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Am I an Alcoholic? (A DUI Does NOT Define You)

Home Blog DUI Am I an Alcoholic? (A DUI Does NOT Define You)

A DUI charge does not mean that a person has a drinking problem. In fact, most people arrested for drunk driving do NOT. However, in some cases, a drunk driving arrest can be a sign that someone’s relationship with alcohol has become troublesome.

How do you tell the difference?

In this article, we’re going to look at both the personal and legal side of this. Even if you don’t have any kind of alcohol use disorder, it will be helpful to understand how the courts are going to evaluate your drinking habits in the context of a DUI case.

This article is important for anyone facing a DUI charge, meaning both those who don’t have a drinking problem and those who might (or do):

  • If you don’t, then this piece will make you better prepared for the DUI court process, including the mandatory alcohol screening (more on that later).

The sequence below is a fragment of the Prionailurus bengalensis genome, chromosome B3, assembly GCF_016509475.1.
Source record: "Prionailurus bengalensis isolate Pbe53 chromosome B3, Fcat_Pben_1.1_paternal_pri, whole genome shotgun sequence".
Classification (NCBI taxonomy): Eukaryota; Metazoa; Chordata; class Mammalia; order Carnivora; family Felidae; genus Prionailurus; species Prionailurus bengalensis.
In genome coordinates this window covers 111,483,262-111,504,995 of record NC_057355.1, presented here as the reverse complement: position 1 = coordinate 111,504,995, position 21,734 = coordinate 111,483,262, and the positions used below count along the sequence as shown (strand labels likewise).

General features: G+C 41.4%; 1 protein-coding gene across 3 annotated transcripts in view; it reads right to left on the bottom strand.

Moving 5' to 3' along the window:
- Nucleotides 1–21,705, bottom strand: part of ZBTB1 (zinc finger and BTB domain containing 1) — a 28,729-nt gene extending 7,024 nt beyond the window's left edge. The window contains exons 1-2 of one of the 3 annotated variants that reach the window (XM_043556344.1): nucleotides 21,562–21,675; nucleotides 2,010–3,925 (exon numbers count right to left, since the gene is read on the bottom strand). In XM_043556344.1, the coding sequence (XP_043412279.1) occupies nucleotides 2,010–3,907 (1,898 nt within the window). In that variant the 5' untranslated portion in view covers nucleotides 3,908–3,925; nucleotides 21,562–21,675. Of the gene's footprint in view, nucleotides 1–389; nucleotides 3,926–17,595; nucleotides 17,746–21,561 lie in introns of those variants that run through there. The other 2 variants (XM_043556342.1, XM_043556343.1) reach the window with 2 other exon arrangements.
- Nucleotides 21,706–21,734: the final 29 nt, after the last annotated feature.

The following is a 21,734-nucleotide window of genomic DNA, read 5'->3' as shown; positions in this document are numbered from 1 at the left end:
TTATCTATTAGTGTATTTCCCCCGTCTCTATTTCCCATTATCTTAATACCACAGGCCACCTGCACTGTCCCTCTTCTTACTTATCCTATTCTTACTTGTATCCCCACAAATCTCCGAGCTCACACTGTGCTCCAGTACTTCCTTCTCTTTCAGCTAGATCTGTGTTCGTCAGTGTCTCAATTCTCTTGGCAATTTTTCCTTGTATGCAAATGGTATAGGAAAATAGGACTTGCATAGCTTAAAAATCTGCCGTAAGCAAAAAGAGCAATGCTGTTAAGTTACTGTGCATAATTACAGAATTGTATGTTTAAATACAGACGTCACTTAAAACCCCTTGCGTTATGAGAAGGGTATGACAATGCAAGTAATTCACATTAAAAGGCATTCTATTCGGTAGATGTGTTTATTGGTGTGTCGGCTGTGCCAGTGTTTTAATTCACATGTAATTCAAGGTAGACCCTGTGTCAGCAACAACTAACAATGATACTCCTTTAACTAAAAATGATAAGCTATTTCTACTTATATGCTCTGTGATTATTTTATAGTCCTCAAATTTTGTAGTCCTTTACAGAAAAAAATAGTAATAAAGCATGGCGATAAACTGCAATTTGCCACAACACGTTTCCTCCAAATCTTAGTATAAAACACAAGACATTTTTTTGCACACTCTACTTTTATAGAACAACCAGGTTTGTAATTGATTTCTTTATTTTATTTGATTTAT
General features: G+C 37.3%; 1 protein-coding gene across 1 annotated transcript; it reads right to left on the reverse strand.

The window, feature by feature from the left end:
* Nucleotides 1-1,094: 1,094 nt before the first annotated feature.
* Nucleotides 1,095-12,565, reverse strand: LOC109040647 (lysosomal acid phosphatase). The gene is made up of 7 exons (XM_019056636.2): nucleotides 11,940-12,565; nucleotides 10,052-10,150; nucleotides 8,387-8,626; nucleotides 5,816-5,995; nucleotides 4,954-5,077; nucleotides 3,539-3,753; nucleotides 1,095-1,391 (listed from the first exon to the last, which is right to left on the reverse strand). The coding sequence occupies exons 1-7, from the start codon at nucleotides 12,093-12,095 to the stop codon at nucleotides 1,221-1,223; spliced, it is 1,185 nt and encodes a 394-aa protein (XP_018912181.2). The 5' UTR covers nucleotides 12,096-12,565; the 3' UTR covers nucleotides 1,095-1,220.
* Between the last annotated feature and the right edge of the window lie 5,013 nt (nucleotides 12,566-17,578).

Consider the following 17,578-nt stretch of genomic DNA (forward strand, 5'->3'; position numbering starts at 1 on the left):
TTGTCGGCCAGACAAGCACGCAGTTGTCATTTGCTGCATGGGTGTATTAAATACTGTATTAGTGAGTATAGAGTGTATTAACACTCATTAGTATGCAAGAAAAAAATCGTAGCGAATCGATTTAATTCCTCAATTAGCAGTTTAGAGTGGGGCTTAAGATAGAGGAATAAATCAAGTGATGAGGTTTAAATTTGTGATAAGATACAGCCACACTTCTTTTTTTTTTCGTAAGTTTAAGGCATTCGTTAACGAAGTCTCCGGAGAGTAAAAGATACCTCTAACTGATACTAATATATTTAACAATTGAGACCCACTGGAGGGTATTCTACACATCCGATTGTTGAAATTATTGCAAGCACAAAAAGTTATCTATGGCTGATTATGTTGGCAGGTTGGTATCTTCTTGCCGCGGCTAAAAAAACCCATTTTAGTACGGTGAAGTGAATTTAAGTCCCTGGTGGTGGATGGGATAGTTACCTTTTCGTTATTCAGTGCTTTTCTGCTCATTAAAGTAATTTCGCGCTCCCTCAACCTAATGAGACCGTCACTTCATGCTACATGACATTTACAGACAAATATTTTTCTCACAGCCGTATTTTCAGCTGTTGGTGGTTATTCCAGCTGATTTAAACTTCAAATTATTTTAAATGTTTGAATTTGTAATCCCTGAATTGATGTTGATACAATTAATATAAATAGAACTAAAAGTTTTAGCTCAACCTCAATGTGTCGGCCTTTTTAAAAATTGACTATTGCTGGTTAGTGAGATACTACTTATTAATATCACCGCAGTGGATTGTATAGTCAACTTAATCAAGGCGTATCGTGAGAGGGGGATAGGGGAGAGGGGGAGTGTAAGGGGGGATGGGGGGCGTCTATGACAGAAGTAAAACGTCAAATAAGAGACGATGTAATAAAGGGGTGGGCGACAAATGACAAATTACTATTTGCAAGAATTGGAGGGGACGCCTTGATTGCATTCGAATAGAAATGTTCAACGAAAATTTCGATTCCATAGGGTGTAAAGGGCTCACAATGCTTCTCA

• For anyone who wonders if his or her drinking has become troublesome, we’ll provide the tools to help answer that question.

Although what we’ll cover here will focus mostly on those people arrested for a 1st offense DUI, it’s also relevant to anyone facing a 2nd offense or 3rd offense DUI charge, as well.

Does Getting a DUI Mean You Have a Drinking Problem?

The simple truth is that DUI (OWI) cases sometimes just “happen” to otherwise law-abiding, upstanding people who don’t have any kind of drinking problem. These are the people my team and I most often represent, and they are the kind who never imagined themselves in the back of a police car, wearing handcuffs.

For them, the whole experience of being arrested seems like something out of a bad movie. Most of the clients our firm represents possess plenty of what is called “social capital,” meaning they have these three things:

  1. Good jobs. In fact, some hold occupational or professional licenses.
  2. Strong connections to their community.
  3. While they may consume alcohol socially, very few often engage in reckless or risky drinking behavior.

Statistically speaking, most people arrested for a 1st offense DUI do NOT have a drinking problem.

However – and as we noted – it is also true that some of those arrested DO, in fact, have some kind of troubled relationship to alcohol. Our job, as Michigan DUI lawyers, is really two-fold: